Defendants filed a motion for summary judgment, which this Court granted in part and denied in part. Specifically, the Court granted summary judgment on plaintiff's claims of First Amendment retaliation based on his speech relevant to workers' compensation coverage for students, payment for students, and Institutional Review Board approval, and denied without prejudice summary judgment on all state law claims pending the Connecticut Supreme Court's consideration of the

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proper standards applicable to section 31-51q.[2] See Trusz v. UBS Realty Investors, LLC, 319 Conn. 175, 179, 123 A.3d 1212 (2015)

         Although his complaint failed to allege that he had been retaliated against based on his speech concerning Dean Earley's nepotism, plaintiff had so argued in his opposition brief and submitted evidentiary support of such claim. The Court ruled that it would consider the merits of plaintiff's claim and afforded defendants the opportunity to file a supplemental motion for summary judgment.[3]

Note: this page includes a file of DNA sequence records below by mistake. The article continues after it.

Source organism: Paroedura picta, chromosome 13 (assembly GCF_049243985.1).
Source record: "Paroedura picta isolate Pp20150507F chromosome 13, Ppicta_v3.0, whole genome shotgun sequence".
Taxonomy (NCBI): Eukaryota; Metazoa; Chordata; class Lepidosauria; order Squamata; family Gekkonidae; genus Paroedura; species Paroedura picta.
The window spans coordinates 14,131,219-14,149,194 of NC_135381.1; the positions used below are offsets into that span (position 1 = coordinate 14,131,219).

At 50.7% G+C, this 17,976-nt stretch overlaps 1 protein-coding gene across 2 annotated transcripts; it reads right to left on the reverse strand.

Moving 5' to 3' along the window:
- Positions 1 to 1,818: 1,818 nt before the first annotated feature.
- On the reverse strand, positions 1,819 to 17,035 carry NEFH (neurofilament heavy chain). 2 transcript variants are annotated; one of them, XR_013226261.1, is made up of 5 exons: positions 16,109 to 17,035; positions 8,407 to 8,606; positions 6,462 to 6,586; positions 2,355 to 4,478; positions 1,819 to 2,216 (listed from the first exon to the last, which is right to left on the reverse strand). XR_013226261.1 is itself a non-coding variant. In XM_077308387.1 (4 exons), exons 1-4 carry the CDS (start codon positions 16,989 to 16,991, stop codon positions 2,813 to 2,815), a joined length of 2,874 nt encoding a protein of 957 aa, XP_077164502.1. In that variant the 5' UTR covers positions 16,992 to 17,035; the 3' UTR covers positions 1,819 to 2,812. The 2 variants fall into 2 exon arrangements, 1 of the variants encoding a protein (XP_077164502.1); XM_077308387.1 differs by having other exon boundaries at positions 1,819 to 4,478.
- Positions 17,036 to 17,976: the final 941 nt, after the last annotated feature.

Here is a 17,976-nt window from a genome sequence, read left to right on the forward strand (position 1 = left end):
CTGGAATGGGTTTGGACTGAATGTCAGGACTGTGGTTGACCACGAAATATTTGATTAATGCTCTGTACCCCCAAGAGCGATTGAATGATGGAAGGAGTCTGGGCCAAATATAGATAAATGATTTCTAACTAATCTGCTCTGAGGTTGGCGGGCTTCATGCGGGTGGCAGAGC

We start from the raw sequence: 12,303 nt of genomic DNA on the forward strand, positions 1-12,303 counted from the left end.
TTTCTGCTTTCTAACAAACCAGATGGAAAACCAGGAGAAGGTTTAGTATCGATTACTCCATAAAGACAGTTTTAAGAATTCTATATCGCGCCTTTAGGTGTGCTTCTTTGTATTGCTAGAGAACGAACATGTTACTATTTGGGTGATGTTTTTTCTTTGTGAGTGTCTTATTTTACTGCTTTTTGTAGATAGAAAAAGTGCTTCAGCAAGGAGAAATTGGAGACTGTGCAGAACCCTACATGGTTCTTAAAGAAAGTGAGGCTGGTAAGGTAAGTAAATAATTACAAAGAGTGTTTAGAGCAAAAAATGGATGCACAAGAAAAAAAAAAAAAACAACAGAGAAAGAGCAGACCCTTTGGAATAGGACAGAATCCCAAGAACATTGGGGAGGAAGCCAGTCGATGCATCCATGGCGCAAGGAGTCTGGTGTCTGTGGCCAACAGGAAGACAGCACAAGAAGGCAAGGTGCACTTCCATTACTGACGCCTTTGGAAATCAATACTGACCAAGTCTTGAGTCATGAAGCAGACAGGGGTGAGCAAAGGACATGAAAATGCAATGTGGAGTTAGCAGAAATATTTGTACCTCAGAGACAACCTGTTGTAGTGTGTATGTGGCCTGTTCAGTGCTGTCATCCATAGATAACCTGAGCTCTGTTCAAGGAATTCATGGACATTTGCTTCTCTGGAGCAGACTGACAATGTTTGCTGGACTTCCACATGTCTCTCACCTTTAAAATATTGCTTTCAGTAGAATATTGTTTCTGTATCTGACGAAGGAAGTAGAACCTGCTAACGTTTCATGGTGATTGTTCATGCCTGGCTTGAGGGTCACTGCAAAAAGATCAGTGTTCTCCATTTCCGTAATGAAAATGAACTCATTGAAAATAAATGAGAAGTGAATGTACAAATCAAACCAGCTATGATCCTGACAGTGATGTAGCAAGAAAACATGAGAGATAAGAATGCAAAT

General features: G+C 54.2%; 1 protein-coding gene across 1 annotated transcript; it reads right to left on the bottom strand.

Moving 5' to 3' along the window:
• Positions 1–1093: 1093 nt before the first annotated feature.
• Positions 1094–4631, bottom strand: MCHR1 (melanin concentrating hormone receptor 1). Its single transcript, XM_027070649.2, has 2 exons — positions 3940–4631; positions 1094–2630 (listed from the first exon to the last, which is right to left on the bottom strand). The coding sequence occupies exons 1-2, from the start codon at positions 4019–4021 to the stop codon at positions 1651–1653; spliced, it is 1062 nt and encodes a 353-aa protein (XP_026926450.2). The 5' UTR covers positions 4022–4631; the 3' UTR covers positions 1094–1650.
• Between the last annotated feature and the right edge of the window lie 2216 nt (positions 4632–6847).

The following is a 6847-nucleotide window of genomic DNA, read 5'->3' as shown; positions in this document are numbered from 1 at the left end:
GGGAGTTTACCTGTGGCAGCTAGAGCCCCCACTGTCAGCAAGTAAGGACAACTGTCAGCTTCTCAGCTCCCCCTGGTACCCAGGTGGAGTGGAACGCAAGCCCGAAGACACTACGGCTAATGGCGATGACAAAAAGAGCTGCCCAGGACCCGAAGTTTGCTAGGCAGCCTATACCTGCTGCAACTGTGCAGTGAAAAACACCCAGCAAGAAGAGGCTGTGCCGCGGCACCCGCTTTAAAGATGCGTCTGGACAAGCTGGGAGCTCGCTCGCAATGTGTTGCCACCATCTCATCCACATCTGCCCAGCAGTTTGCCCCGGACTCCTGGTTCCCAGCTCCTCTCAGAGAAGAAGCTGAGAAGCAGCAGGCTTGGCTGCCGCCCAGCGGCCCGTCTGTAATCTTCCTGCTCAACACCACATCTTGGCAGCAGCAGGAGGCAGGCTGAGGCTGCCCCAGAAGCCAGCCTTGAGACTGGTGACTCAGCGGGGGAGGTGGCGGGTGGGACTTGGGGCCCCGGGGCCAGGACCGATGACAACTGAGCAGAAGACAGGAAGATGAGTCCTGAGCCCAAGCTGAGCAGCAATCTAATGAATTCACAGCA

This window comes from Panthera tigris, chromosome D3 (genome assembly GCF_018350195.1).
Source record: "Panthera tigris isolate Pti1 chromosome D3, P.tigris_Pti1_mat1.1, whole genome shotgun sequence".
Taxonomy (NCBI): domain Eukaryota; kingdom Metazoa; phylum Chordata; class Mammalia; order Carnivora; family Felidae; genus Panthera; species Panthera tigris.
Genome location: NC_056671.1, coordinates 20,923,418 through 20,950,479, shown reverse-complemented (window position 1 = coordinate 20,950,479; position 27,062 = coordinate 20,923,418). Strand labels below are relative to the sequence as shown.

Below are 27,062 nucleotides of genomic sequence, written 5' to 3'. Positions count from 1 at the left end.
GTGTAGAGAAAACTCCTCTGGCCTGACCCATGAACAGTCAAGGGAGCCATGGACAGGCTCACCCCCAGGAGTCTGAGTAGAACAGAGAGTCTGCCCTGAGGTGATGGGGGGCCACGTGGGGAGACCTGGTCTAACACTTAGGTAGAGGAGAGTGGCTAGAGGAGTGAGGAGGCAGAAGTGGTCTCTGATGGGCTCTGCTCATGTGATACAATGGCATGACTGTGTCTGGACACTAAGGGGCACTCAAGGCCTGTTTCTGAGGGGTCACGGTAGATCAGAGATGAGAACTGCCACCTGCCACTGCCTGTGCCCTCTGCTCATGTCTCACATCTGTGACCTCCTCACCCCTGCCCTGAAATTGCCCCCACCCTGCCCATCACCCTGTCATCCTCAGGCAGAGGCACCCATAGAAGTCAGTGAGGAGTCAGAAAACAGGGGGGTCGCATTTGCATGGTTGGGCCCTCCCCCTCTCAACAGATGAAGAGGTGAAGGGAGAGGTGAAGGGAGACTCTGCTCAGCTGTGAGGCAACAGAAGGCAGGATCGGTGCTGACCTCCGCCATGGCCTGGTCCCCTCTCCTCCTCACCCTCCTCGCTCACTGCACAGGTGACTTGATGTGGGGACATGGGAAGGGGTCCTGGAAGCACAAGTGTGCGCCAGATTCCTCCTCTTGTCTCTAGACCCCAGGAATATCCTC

Defendants have now filed a supplemental memorandum for summary judgment on plaintiff's claim of retaliation based on his speech related to nepotism and the Connecticut Supreme Court has issued its ruling in Trusz v. UBS Realty. Accordingly, the Court will consider whether summary judgment is appropriate on the remaining federal retaliation claim and the state law claims. For the following reasons, the Court will grant the motion for summary judgment on the First Amendment retaliation claim against Dean Earley and decline supplemental jurisdiction on the state law claims.